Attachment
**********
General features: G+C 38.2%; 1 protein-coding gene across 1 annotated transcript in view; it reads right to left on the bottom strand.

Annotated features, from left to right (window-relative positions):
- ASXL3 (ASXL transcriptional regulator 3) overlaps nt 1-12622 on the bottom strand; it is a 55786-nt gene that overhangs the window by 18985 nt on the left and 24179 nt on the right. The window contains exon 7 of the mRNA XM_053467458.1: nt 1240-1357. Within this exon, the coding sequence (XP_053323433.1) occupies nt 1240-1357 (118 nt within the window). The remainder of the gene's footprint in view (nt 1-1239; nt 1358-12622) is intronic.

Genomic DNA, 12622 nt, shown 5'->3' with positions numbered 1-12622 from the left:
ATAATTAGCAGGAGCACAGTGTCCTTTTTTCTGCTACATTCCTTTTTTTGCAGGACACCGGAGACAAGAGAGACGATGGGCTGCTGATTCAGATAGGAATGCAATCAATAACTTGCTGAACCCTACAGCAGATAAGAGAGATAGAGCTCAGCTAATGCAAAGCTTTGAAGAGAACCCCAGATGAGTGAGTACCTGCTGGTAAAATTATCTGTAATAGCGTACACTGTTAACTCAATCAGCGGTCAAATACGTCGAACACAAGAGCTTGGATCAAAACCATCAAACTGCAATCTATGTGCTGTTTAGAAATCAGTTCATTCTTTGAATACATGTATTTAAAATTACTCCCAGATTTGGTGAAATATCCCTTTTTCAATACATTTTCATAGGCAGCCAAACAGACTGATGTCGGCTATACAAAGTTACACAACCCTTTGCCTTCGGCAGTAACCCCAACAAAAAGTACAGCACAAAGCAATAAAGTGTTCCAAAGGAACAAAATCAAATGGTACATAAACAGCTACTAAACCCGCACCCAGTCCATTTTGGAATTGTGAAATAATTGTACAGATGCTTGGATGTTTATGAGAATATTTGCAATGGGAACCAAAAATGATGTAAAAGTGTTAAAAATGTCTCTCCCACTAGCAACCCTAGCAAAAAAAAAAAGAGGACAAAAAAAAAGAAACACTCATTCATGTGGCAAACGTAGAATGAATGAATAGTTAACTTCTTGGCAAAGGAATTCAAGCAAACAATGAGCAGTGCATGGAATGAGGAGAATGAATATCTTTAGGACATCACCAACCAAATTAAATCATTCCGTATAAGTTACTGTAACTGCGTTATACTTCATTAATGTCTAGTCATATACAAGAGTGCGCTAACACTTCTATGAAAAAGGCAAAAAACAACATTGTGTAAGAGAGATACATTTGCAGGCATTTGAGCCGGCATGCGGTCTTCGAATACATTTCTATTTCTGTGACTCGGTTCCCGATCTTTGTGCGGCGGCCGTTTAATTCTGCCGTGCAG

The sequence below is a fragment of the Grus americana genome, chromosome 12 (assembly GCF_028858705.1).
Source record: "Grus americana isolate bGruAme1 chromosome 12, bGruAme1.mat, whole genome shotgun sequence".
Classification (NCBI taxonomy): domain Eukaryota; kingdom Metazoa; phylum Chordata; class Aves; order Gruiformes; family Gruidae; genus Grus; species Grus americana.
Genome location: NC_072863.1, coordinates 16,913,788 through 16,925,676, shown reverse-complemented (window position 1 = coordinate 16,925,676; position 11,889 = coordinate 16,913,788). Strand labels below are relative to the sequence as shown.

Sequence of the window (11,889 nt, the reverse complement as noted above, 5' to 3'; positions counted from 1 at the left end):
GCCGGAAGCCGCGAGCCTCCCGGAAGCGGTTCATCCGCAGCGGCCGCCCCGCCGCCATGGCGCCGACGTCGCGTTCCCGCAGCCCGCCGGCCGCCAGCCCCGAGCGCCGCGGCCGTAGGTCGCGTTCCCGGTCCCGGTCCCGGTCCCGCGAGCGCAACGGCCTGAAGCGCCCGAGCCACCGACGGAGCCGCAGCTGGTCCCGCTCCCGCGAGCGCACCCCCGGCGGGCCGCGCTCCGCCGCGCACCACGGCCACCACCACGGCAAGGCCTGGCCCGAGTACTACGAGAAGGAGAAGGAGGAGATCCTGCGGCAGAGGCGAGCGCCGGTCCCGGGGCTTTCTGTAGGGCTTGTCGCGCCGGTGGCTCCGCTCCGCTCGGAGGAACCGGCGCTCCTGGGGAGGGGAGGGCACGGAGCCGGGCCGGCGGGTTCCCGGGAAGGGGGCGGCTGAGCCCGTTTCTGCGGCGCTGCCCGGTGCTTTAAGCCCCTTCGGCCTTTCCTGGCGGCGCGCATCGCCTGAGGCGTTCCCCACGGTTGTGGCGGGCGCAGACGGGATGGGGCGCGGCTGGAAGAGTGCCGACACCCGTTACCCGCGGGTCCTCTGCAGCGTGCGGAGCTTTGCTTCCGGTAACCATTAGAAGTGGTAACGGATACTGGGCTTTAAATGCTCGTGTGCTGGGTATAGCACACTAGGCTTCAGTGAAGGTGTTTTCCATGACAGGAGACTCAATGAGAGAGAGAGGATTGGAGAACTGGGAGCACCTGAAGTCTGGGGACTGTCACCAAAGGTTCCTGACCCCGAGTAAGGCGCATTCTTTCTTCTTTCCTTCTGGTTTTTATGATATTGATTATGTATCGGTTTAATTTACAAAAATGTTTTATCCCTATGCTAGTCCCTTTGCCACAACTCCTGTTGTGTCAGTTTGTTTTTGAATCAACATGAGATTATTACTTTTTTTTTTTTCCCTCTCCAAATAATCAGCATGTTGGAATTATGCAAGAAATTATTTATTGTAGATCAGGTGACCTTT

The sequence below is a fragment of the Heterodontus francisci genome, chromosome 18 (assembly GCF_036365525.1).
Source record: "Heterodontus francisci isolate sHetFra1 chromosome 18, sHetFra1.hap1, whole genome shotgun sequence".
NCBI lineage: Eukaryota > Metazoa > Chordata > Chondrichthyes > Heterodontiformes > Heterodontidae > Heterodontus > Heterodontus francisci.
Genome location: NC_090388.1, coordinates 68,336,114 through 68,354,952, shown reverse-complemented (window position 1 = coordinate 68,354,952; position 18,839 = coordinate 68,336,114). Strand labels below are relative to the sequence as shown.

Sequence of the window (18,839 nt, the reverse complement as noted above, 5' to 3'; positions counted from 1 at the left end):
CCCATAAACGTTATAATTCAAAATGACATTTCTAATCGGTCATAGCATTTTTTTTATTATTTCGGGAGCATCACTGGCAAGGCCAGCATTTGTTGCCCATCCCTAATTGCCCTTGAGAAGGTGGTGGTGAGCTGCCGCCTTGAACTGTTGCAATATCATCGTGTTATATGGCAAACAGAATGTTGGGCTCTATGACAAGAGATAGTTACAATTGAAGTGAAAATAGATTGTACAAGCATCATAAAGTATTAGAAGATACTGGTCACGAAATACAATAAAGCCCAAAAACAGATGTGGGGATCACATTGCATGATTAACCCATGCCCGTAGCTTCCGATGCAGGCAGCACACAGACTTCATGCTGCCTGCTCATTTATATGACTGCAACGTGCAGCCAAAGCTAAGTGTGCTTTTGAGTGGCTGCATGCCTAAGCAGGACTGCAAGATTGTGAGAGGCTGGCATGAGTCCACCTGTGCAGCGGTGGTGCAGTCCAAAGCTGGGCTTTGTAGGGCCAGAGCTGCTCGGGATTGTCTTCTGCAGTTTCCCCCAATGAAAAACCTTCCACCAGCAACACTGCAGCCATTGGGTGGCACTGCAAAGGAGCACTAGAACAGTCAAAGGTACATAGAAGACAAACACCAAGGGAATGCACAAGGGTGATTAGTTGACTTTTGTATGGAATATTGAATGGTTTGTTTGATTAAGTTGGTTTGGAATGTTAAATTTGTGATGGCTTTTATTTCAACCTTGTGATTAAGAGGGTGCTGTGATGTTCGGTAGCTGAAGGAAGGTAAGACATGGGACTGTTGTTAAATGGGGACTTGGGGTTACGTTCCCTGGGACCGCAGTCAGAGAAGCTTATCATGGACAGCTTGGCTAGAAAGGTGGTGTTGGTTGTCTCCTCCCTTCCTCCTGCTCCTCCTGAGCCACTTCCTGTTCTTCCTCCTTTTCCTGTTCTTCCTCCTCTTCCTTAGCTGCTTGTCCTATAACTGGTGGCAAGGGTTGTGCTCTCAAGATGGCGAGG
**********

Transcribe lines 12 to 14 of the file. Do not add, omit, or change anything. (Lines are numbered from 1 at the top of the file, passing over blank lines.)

The sequence below is a fragment of the Heterodontus francisci genome, chromosome 18 (assembly GCF_036365525.1).
Source record: "Heterodontus francisci isolate sHetFra1 chromosome 18, sHetFra1.hap1, whole genome shotgun sequence".
NCBI lineage: Eukaryota > Metazoa > Chordata > Chondrichthyes > Heterodontiformes > Heterodontidae > Heterodontus > Heterodontus francisci.